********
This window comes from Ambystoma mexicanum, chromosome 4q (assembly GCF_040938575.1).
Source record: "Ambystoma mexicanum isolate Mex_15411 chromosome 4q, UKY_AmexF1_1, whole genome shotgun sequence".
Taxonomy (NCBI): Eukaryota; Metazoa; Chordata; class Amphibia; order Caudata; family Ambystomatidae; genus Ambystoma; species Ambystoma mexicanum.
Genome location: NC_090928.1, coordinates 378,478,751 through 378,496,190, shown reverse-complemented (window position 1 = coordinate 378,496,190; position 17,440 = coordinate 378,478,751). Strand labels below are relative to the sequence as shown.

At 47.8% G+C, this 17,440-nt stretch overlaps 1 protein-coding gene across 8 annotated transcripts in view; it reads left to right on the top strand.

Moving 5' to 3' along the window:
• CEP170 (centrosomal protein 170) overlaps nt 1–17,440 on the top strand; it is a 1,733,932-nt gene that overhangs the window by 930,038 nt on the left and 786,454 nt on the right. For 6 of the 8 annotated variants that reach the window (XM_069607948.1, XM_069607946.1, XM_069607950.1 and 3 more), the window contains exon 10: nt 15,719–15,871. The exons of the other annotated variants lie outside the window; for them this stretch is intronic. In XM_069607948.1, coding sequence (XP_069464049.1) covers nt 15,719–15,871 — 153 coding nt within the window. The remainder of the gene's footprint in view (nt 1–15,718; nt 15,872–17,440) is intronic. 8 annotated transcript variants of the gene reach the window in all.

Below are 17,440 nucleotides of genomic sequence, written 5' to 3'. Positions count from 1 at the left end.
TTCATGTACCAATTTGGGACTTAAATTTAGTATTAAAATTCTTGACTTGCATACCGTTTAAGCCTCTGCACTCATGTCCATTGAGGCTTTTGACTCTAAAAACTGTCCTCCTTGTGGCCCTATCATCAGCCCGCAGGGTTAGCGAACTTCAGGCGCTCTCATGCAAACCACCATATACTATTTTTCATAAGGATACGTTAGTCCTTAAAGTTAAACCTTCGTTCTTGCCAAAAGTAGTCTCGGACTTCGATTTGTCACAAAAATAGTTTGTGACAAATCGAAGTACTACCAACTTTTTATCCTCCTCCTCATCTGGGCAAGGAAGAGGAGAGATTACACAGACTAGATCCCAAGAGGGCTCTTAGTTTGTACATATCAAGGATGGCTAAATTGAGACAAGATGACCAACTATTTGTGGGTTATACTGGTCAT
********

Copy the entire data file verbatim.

This window comes from Ambystoma mexicanum, chromosome 4q (assembly GCF_040938575.1).
Source record: "Ambystoma mexicanum isolate Mex_15411 chromosome 4q, UKY_AmexF1_1, whole genome shotgun sequence".
Taxonomy (NCBI): Eukaryota; Metazoa; Chordata; class Amphibia; order Caudata; family Ambystomatidae; genus Ambystoma; species Ambystoma mexicanum.
Genome location: NC_090928.1, coordinates 378,478,751 through 378,496,190, shown reverse-complemented (window position 1 = coordinate 378,496,190; position 17,440 = coordinate 378,478,751). Strand labels below are relative to the sequence as shown.

At 47.8% G+C, this 17,440-nt stretch overlaps 1 protein-coding gene across 8 annotated transcripts in view; it reads left to right on the top strand.

Moving 5' to 3' along the window:
• CEP170 (centrosomal protein 170) overlaps nt 1–17,440 on the top strand; it is a 1,733,932-nt gene that overhangs the window by 930,038 nt on the left and 786,454 nt on the right. For 6 of the 8 annotated variants that reach the window (XM_069607948.1, XM_069607946.1, XM_069607950.1 and 3 more), the window contains exon 10: nt 15,719–15,871. The exons of the other annotated variants lie outside the window; for them this stretch is intronic. In XM_069607948.1, coding sequence (XP_069464049.1) covers nt 15,719–15,871 — 153 coding nt within the window. The remainder of the gene's footprint in view (nt 1–15,718; nt 15,872–17,440) is intronic. 8 annotated transcript variants of the gene reach the window in all.

Below are 17,440 nucleotides of genomic sequence, written 5' to 3'. Positions count from 1 at the left end.
TTCATGTACCAATTTGGGACTTAAATTTAGTATTAAAATTCTTGACTTGCATACCGTTTAAGCCTCTGCACTCATGTCCATTGAGGCTTTTGACTCTAAAAACTGTCCTCCTTGTGGCCCTATCATCAGCCCGCAGGGTTAGCGAACTTCAGGCGCTCTCATGCAAACCACCATATACTATTTTTCATAAGGATACGTTAGTCCTTAAAGTTAAACCTTCGTTCTTGCCAAAAGTAGTCTCGGACTTCGATTTGTCACAAAAATAGTTTGTGACAAATCGAAGTACTACCAACTTTTTATCCTCCTCCTCATCTGGGCAAGGAAGAGGAGAGATTACACAGACTAGATCCCAAGAGGGCTCTTAGTTTGTACATATCAAGGATGGCTAAATTGAGACAAGATGACCAACTATTTGTGGGTTATACTGGTCAT